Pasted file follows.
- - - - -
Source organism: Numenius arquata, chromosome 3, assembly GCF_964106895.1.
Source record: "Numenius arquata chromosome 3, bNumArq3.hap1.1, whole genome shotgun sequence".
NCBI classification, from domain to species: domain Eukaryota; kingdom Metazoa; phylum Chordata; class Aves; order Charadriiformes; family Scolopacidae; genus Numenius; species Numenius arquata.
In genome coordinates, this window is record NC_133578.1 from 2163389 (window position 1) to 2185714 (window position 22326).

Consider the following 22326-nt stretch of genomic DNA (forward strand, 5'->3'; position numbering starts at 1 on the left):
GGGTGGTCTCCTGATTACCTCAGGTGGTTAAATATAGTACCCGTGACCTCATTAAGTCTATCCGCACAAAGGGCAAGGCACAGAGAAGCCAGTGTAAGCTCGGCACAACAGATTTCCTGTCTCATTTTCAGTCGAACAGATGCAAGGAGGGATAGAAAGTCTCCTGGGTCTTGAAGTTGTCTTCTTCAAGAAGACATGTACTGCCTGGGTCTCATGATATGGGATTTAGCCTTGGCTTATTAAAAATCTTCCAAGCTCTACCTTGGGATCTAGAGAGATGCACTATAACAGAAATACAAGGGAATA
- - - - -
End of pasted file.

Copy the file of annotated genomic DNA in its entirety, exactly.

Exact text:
Source organism: Numenius arquata, chromosome 3, assembly GCF_964106895.1.
Source record: "Numenius arquata chromosome 3, bNumArq3.hap1.1, whole genome shotgun sequence".
NCBI classification, from domain to species: domain Eukaryota; kingdom Metazoa; phylum Chordata; class Aves; order Charadriiformes; family Scolopacidae; genus Numenius; species Numenius arquata.
In genome coordinates, this window is record NC_133578.1 from 2163389 (window position 1) to 2185714 (window position 22326).

Consider the following 22326-nt stretch of genomic DNA (forward strand, 5'->3'; position numbering starts at 1 on the left):
GGGTGGTCTCCTGATTACCTCAGGTGGTTAAATATAGTACCCGTGACCTCATTAAGTCTATCCGCACAAAGGGCAAGGCACAGAGAAGCCAGTGTAAGCTCGGCACAACAGATTTCCTGTCTCATTTTCAGTCGAACAGATGCAAGGAGGGATAGAAAGTCTCCTGGGTCTTGAAGTTGTCTTCTTCAAGAAGACATGTACTGCCTGGGTCTCATGATATGGGATTTAGCCTTGGCTTATTAAAAATCTTCCAAGCTCTACCTTGGGATCTAGAGAGATGCACTATAACAGAAATACAAGGGAATA